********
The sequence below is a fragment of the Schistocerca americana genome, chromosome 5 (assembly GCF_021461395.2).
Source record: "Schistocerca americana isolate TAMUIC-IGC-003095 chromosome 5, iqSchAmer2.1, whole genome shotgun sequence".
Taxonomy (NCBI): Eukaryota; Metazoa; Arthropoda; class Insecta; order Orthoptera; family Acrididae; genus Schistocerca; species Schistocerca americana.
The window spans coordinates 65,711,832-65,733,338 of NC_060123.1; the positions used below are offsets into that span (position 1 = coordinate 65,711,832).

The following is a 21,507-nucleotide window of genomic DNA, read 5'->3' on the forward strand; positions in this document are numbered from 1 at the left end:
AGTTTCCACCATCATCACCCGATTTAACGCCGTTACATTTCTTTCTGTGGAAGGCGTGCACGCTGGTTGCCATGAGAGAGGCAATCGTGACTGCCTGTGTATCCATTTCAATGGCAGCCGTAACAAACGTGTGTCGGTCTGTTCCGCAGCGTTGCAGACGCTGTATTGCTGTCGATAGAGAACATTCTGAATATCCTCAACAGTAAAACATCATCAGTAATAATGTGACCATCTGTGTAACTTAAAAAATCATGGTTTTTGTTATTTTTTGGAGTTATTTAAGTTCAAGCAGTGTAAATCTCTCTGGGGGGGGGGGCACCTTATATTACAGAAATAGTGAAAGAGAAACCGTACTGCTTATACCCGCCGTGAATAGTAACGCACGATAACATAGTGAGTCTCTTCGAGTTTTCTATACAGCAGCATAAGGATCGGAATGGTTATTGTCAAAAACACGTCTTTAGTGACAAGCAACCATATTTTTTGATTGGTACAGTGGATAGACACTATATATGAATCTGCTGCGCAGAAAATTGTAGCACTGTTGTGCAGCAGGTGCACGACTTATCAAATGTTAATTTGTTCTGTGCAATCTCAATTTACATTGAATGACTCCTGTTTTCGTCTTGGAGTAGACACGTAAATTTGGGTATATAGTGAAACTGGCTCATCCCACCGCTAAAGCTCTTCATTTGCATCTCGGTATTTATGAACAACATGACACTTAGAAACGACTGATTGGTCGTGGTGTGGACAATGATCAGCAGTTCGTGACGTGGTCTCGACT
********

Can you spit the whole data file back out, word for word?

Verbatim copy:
The sequence below is a fragment of the Schistocerca americana genome, chromosome 5 (assembly GCF_021461395.2).
Source record: "Schistocerca americana isolate TAMUIC-IGC-003095 chromosome 5, iqSchAmer2.1, whole genome shotgun sequence".
Taxonomy (NCBI): Eukaryota; Metazoa; Arthropoda; class Insecta; order Orthoptera; family Acrididae; genus Schistocerca; species Schistocerca americana.
The window spans coordinates 65,711,832-65,733,338 of NC_060123.1; the positions used below are offsets into that span (position 1 = coordinate 65,711,832).

The following is a 21,507-nucleotide window of genomic DNA, read 5'->3' on the forward strand; positions in this document are numbered from 1 at the left end:
AGTTTCCACCATCATCACCCGATTTAACGCCGTTACATTTCTTTCTGTGGAAGGCGTGCACGCTGGTTGCCATGAGAGAGGCAATCGTGACTGCCTGTGTATCCATTTCAATGGCAGCCGTAACAAACGTGTGTCGGTCTGTTCCGCAGCGTTGCAGACGCTGTATTGCTGTCGATAGAGAACATTCTGAATATCCTCAACAGTAAAACATCATCAGTAATAATGTGACCATCTGTGTAACTTAAAAAATCATGGTTTTTGTTATTTTTTGGAGTTATTTAAGTTCAAGCAGTGTAAATCTCTCTGGGGGGGGGGGCACCTTATATTACAGAAATAGTGAAAGAGAAACCGTACTGCTTATACCCGCCGTGAATAGTAACGCACGATAACATAGTGAGTCTCTTCGAGTTTTCTATACAGCAGCATAAGGATCGGAATGGTTATTGTCAAAAACACGTCTTTAGTGACAAGCAACCATATTTTTTGATTGGTACAGTGGATAGACACTATATATGAATCTGCTGCGCAGAAAATTGTAGCACTGTTGTGCAGCAGGTGCACGACTTATCAAATGTTAATTTGTTCTGTGCAATCTCAATTTACATTGAATGACTCCTGTTTTCGTCTTGGAGTAGACACGTAAATTTGGGTATATAGTGAAACTGGCTCATCCCACCGCTAAAGCTCTTCATTTGCATCTCGGTATTTATGAACAACATGACACTTAGAAACGACTGATTGGTCGTGGTGTGGACAATGATCAGCAGTTCGTGACGTGGTCTCGACT